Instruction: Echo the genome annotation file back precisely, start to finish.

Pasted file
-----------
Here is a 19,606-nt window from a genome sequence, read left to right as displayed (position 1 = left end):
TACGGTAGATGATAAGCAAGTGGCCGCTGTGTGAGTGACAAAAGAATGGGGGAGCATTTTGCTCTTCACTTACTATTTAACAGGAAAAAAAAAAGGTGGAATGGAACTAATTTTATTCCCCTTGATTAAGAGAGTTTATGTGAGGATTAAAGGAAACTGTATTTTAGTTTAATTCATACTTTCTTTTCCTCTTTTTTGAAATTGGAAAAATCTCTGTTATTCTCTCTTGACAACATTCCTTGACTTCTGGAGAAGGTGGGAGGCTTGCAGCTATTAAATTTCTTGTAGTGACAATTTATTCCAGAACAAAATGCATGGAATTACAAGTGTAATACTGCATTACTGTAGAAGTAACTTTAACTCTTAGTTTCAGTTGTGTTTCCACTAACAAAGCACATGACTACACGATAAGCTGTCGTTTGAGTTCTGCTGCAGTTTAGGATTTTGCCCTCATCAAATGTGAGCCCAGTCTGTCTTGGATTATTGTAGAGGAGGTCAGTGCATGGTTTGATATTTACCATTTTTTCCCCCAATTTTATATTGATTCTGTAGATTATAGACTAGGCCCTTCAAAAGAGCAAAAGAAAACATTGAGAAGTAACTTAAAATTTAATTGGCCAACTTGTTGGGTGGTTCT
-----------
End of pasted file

Here is a 19,606-nt window from a genome sequence, read left to right as displayed (position 1 = left end):
TACGGTAGATGATAAGCAAGTGGCCGCTGTGTGAGTGACAAAAGAATGGGGGAGCATTTTGCTCTTCACTTACTATTTAACAGGAAAAAAAAAAGGTGGAATGGAACTAATTTTATTCCCCTTGATTAAGAGAGTTTATGTGAGGATTAAAGGAAACTGTATTTTAGTTTAATTCATACTTTCTTTTCCTCTTTTTTGAAATTGGAAAAATCTCTGTTATTCTCTCTTGACAACATTCCTTGACTTCTGGAGAAGGTGGGAGGCTTGCAGCTATTAAATTTCTTGTAGTGACAATTTATTCCAGAACAAAATGCATGGAATTACAAGTGTAATACTGCATTACTGTAGAAGTAACTTTAACTCTTAGTTTCAGTTGTGTTTCCACTAACAAAGCACATGACTACACGATAAGCTGTCGTTTGAGTTCTGCTGCAGTTTAGGATTTTGCCCTCATCAAATGTGAGCCCAGTCTGTCTTGGATTATTGTAGAGGAGGTCAGTGCATGGTTTGATATTTACCATTTTTTCCCCCAATTTTATATTGATTCTGTAGATTATAGACTAGGCCCTTCAAAAGAGCAAAAGAAAACATTGAGAAGTAACTTAAAATTTAATTGGCCAACTTGTTGGGTGGTTCT